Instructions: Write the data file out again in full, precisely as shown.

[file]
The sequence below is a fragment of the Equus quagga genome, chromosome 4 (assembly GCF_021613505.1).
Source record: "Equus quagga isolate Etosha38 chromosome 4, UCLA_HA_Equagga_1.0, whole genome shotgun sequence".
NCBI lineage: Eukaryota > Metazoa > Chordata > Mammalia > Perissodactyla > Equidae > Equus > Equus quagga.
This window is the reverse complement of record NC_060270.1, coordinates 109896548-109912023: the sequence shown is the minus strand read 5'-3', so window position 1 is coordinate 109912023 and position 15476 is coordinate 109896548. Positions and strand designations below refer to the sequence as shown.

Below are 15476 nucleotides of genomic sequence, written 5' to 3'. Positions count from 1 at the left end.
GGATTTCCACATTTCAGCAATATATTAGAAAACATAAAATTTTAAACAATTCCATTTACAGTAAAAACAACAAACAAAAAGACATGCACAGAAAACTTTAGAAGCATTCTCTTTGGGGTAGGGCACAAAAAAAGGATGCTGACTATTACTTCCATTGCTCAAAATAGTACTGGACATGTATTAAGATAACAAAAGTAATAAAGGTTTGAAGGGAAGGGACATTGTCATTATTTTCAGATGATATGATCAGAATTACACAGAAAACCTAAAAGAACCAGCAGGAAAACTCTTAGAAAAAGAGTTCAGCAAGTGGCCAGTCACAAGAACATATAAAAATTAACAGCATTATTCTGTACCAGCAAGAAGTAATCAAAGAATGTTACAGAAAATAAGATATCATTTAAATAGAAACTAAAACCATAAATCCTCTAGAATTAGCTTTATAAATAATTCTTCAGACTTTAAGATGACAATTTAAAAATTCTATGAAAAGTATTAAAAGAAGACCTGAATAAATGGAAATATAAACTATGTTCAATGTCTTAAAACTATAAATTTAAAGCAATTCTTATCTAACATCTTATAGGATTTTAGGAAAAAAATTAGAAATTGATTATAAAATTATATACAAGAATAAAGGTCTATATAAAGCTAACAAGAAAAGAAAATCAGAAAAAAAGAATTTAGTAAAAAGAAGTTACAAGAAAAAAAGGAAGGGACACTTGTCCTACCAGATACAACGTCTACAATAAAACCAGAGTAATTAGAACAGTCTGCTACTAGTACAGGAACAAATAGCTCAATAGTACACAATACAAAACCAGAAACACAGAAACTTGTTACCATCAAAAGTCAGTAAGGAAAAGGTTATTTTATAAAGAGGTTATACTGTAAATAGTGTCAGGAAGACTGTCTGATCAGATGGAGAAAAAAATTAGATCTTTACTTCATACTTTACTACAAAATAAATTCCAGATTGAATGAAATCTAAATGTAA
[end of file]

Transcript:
The sequence below is a fragment of the Equus quagga genome, chromosome 4 (assembly GCF_021613505.1).
Source record: "Equus quagga isolate Etosha38 chromosome 4, UCLA_HA_Equagga_1.0, whole genome shotgun sequence".
NCBI lineage: Eukaryota > Metazoa > Chordata > Mammalia > Perissodactyla > Equidae > Equus > Equus quagga.
This window is the reverse complement of record NC_060270.1, coordinates 109896548-109912023: the sequence shown is the minus strand read 5'-3', so window position 1 is coordinate 109912023 and position 15476 is coordinate 109896548. Positions and strand designations below refer to the sequence as shown.

Below are 15476 nucleotides of genomic sequence, written 5' to 3'. Positions count from 1 at the left end.
GGATTTCCACATTTCAGCAATATATTAGAAAACATAAAATTTTAAACAATTCCATTTACAGTAAAAACAACAAACAAAAAGACATGCACAGAAAACTTTAGAAGCATTCTCTTTGGGGTAGGGCACAAAAAAAGGATGCTGACTATTACTTCCATTGCTCAAAATAGTACTGGACATGTATTAAGATAACAAAAGTAATAAAGGTTTGAAGGGAAGGGACATTGTCATTATTTTCAGATGATATGATCAGAATTACACAGAAAACCTAAAAGAACCAGCAGGAAAACTCTTAGAAAAAGAGTTCAGCAAGTGGCCAGTCACAAGAACATATAAAAATTAACAGCATTATTCTGTACCAGCAAGAAGTAATCAAAGAATGTTACAGAAAATAAGATATCATTTAAATAGAAACTAAAACCATAAATCCTCTAGAATTAGCTTTATAAATAATTCTTCAGACTTTAAGATGACAATTTAAAAATTCTATGAAAAGTATTAAAAGAAGACCTGAATAAATGGAAATATAAACTATGTTCAATGTCTTAAAACTATAAATTTAAAGCAATTCTTATCTAACATCTTATAGGATTTTAGGAAAAAAATTAGAAATTGATTATAAAATTATATACAAGAATAAAGGTCTATATAAAGCTAACAAGAAAAGAAAATCAGAAAAAAAGAATTTAGTAAAAAGAAGTTACAAGAAAAAAAGGAAGGGACACTTGTCCTACCAGATACAACGTCTACAATAAAACCAGAGTAATTAGAACAGTCTGCTACTAGTACAGGAACAAATAGCTCAATAGTACACAATACAAAACCAGAAACACAGAAACTTGTTACCATCAAAAGTCAGTAAGGAAAAGGTTATTTTATAAAGAGGTTATACTGTAAATAGTGTCAGGAAGACTGTCTGATCAGATGGAGAAAAAAATTAGATCTTTACTTCATACTTTACTACAAAATAAATTCCAGATTGAATGAAATCTAAATGTAA